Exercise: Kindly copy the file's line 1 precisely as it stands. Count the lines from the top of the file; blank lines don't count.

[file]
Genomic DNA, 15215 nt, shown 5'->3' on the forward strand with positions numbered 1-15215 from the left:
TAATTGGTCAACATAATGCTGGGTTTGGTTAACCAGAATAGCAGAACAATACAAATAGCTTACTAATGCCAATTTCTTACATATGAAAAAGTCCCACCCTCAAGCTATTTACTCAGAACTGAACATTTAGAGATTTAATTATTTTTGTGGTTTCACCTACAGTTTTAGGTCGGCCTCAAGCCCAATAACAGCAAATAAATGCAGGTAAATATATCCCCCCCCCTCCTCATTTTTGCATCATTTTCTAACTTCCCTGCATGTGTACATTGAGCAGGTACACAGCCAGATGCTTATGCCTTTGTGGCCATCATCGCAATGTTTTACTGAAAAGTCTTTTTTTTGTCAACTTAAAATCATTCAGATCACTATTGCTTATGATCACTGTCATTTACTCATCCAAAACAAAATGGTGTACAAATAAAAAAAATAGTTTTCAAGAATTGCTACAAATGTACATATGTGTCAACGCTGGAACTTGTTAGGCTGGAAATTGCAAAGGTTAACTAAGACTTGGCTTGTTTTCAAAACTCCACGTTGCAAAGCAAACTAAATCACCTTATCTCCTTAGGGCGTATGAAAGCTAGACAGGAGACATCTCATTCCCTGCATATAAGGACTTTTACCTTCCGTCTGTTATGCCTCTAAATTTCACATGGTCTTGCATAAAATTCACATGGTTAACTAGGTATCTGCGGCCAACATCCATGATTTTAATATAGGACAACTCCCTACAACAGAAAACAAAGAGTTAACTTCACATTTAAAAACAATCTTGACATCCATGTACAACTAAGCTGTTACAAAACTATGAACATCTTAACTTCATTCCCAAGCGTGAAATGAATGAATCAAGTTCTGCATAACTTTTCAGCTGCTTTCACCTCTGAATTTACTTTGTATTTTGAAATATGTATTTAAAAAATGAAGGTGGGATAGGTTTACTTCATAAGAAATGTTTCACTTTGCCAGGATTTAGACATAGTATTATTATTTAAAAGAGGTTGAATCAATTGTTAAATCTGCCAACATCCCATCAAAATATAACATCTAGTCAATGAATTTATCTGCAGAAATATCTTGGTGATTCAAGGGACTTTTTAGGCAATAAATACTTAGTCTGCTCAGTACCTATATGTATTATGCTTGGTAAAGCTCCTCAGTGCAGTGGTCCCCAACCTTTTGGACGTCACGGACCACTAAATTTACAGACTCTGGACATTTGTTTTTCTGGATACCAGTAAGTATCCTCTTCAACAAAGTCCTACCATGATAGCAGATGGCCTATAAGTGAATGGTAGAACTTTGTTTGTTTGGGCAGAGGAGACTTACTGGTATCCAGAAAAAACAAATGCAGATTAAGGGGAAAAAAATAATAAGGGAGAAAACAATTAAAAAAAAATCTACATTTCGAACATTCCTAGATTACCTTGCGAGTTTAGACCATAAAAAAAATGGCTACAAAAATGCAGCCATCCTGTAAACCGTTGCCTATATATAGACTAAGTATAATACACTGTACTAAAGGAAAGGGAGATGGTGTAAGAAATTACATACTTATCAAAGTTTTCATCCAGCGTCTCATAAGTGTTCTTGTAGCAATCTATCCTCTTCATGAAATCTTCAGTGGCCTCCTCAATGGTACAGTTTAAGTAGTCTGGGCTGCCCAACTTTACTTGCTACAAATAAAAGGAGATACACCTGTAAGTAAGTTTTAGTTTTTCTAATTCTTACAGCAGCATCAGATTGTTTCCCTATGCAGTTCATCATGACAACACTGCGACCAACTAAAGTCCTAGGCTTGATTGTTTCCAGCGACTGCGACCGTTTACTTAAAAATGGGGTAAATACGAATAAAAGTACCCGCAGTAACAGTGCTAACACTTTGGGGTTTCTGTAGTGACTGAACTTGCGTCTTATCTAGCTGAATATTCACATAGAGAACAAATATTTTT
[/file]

Genomic DNA, 15215 nt, shown 5'->3' on the forward strand with positions numbered 1-15215 from the left: